Use of neural network loss functions for highly unbalanced image segmentations

Mr Robert Langtry1

1Research Services Division at Defence Science Technology Group


Detection of pores in materials fabricated using additive manufacturing is key to understand the structural integrity of those materials. Images with infinitesimal pores are highly unbalanced datasets and this complicates the use of machine learning methods.

Application of U-net Neural Networks is ideal for the task of binary segmentation. However, traditional approaches, such as under/oversampling, to unbalanced data rely on input manipulation which cannot be employed for this case. Thus, in order to resolve this issue, I have tested different loss functions from the literature in both synthetic problems and on the aforementioned problem. Using these loss functions the network is able to adapt to imbalanced datasets and gives higher quality predictions of pores than traditional techniques.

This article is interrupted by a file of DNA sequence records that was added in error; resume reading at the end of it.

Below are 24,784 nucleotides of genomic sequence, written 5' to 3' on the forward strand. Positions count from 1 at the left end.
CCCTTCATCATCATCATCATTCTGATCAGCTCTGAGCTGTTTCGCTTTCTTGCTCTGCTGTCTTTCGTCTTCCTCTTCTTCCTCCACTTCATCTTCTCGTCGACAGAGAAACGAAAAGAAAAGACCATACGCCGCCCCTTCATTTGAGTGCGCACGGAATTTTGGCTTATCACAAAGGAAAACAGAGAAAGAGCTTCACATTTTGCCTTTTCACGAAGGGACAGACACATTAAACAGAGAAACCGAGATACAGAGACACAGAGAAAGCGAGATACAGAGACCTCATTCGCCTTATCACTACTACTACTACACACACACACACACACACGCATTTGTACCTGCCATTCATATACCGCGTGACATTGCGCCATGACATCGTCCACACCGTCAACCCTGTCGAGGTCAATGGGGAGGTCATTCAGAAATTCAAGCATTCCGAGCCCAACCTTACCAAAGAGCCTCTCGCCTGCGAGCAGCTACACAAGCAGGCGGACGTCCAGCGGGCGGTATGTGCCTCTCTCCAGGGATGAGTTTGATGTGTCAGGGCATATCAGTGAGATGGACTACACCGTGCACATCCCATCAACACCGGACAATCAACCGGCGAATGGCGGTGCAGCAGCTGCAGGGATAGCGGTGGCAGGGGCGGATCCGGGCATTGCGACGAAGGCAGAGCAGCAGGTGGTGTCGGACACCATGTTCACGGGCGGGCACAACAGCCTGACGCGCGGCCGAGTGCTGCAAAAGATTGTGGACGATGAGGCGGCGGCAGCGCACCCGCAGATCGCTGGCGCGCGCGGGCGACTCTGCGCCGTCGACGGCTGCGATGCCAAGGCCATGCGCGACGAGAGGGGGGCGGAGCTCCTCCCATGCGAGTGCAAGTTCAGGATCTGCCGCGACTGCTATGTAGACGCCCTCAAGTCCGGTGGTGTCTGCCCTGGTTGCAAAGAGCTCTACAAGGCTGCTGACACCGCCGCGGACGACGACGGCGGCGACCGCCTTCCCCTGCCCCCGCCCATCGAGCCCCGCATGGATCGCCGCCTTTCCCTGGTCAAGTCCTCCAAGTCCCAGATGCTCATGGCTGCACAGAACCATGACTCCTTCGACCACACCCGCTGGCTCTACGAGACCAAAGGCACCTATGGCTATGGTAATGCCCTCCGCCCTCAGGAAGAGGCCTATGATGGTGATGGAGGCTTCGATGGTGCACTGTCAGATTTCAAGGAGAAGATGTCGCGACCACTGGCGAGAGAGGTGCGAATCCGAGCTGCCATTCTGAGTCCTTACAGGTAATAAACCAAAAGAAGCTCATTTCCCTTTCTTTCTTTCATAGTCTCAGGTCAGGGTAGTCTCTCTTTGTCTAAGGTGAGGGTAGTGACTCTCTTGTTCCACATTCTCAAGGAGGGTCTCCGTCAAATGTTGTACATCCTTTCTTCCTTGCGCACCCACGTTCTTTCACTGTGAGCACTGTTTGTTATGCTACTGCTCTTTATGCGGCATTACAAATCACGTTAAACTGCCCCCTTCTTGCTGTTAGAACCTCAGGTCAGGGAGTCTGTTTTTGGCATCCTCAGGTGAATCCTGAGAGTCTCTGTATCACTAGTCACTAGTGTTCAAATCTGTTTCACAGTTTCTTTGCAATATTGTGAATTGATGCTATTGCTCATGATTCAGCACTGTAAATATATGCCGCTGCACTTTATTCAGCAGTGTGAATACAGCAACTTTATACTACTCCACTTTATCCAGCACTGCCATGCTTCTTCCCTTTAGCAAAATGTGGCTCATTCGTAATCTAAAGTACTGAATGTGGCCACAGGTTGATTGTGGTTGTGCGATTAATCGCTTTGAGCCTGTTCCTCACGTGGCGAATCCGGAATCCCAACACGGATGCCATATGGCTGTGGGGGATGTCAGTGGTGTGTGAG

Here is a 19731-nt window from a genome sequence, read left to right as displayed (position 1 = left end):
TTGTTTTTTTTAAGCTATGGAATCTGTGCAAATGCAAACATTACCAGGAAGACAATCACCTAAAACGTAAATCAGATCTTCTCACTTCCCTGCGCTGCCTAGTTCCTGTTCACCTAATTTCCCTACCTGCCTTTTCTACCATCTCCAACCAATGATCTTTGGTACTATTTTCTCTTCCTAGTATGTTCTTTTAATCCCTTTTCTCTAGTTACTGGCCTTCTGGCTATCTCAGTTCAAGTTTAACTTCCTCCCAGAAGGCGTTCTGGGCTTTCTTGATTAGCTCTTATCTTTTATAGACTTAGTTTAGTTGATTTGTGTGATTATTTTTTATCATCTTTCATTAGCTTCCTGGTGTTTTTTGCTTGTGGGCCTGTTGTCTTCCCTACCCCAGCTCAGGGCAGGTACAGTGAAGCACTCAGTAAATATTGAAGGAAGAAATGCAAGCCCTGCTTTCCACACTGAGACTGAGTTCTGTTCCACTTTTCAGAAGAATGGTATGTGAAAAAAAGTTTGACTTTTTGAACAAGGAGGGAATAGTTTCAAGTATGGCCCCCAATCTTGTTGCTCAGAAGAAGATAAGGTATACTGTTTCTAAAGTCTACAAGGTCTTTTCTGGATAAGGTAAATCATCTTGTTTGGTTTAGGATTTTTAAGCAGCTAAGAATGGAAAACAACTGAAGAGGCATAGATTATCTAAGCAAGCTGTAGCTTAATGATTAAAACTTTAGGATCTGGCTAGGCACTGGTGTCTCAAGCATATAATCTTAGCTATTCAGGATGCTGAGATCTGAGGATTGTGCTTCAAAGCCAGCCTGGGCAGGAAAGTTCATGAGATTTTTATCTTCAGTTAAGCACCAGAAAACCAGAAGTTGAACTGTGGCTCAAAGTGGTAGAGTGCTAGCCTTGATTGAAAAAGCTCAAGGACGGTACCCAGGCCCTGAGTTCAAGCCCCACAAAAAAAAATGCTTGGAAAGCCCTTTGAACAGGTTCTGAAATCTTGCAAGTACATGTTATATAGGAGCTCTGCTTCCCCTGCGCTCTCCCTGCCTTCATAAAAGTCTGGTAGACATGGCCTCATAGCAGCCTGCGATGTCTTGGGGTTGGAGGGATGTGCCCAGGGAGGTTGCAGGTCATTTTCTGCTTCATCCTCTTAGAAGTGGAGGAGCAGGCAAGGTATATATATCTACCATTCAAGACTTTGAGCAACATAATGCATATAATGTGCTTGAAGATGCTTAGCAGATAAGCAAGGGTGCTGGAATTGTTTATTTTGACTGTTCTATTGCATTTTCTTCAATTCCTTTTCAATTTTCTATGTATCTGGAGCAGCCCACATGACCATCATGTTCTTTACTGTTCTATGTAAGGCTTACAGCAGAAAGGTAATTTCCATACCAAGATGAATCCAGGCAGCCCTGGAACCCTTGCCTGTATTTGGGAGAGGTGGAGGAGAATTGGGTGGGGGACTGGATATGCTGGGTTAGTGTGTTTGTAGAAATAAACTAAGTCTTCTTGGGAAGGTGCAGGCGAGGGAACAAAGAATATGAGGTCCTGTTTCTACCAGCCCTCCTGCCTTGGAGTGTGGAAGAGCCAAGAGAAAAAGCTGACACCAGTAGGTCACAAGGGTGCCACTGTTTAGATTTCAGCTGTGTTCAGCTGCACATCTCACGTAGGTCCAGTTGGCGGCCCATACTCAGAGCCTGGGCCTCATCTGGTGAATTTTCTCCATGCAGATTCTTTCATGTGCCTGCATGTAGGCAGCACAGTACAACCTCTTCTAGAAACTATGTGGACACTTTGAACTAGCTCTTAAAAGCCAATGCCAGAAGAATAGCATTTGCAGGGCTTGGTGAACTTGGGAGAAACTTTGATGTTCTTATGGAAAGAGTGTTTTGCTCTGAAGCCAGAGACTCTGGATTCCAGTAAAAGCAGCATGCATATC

Loss functions are able to generate models that suit various statistical measures and allow for the problem of imbalance to be solved without altering the dataset. This neural network solution is agnostic of problem and has use outside of image segmentation tasks as a method for handling unbalanced datasets during training.

In this talk I will go through a variety of loss functions, their links to statistical measures and how that is useful to a data science practitioner in both synthetic examples and the aforementioned pore detection problem.


Robert has a master degree in Computer Science from the University of Melbourne, where he wrote his thesis on Asymmetric numeral system compression. He works as an eResearch Specialist at the Defence Science Technology Group.


AeRO is the industry association focused on eResearch in Australasia. We play a critical coordination role for our members, who are actively transforming research via Information Technology. Organisations join AeRO to advance their own capabilities and services, to collaborate and to network with peers. AeRO believes researchers and the sector significantly benefit from greater communication, coordination and sharing among the increasingly different and evolving service providers.